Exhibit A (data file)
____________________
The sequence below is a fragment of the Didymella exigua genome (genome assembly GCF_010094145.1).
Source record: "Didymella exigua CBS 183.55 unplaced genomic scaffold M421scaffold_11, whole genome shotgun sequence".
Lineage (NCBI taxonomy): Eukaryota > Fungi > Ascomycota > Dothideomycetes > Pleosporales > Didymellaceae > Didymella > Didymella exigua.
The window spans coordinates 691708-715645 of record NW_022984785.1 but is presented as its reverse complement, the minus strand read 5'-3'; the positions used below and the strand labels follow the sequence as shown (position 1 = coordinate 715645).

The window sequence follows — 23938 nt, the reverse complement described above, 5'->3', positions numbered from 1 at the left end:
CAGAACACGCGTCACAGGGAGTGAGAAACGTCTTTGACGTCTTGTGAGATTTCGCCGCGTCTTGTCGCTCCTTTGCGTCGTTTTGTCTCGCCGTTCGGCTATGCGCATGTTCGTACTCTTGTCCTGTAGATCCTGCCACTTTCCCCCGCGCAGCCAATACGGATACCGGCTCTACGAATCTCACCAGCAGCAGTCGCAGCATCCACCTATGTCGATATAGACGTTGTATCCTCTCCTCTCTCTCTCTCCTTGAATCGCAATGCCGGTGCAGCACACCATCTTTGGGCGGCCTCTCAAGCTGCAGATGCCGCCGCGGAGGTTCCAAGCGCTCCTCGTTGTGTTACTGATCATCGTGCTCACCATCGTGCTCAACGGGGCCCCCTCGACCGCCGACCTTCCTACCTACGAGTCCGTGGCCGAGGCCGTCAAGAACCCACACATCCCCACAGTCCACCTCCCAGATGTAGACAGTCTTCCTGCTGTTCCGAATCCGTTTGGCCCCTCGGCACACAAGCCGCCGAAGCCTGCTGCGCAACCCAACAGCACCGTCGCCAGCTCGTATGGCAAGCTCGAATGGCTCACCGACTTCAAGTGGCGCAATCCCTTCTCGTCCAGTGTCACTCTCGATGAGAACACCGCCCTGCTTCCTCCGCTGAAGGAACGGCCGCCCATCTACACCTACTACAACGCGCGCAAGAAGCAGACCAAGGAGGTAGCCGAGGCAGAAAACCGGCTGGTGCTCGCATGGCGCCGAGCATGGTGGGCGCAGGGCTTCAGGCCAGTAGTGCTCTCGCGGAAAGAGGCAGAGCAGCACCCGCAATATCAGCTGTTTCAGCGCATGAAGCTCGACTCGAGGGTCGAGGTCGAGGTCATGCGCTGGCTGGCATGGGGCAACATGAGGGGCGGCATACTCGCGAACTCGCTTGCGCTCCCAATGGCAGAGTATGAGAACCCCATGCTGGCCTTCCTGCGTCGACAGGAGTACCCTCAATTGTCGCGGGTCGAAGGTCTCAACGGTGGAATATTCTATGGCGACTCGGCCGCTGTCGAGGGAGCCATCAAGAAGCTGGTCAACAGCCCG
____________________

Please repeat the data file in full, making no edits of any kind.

The sequence below is a fragment of the Didymella exigua genome (genome assembly GCF_010094145.1).
Source record: "Didymella exigua CBS 183.55 unplaced genomic scaffold M421scaffold_11, whole genome shotgun sequence".
Lineage (NCBI taxonomy): Eukaryota > Fungi > Ascomycota > Dothideomycetes > Pleosporales > Didymellaceae > Didymella > Didymella exigua.
The window spans coordinates 691708-715645 of record NW_022984785.1 but is presented as its reverse complement, the minus strand read 5'-3'; the positions used below and the strand labels follow the sequence as shown (position 1 = coordinate 715645).

The window sequence follows — 23938 nt, the reverse complement described above, 5'->3', positions numbered from 1 at the left end:
CAGAACACGCGTCACAGGGAGTGAGAAACGTCTTTGACGTCTTGTGAGATTTCGCCGCGTCTTGTCGCTCCTTTGCGTCGTTTTGTCTCGCCGTTCGGCTATGCGCATGTTCGTACTCTTGTCCTGTAGATCCTGCCACTTTCCCCCGCGCAGCCAATACGGATACCGGCTCTACGAATCTCACCAGCAGCAGTCGCAGCATCCACCTATGTCGATATAGACGTTGTATCCTCTCCTCTCTCTCTCTCCTTGAATCGCAATGCCGGTGCAGCACACCATCTTTGGGCGGCCTCTCAAGCTGCAGATGCCGCCGCGGAGGTTCCAAGCGCTCCTCGTTGTGTTACTGATCATCGTGCTCACCATCGTGCTCAACGGGGCCCCCTCGACCGCCGACCTTCCTACCTACGAGTCCGTGGCCGAGGCCGTCAAGAACCCACACATCCCCACAGTCCACCTCCCAGATGTAGACAGTCTTCCTGCTGTTCCGAATCCGTTTGGCCCCTCGGCACACAAGCCGCCGAAGCCTGCTGCGCAACCCAACAGCACCGTCGCCAGCTCGTATGGCAAGCTCGAATGGCTCACCGACTTCAAGTGGCGCAATCCCTTCTCGTCCAGTGTCACTCTCGATGAGAACACCGCCCTGCTTCCTCCGCTGAAGGAACGGCCGCCCATCTACACCTACTACAACGCGCGCAAGAAGCAGACCAAGGAGGTAGCCGAGGCAGAAAACCGGCTGGTGCTCGCATGGCGCCGAGCATGGTGGGCGCAGGGCTTCAGGCCAGTAGTGCTCTCGCGGAAAGAGGCAGAGCAGCACCCGCAATATCAGCTGTTTCAGCGCATGAAGCTCGACTCGAGGGTCGAGGTCGAGGTCATGCGCTGGCTGGCATGGGGCAACATGAGGGGCGGCATACTCGCGAACTCGCTTGCGCTCCCAATGGCAGAGTATGAGAACCCCATGCTGGCCTTCCTGCGTCGACAGGAGTACCCTCAATTGTCGCGGGTCGAAGGTCTCAACGGTGGAATATTCTATGGCGACTCGGCCGCTGTCGAGGGAGCCATCAAGAAGCTGGTCAACAGCCCG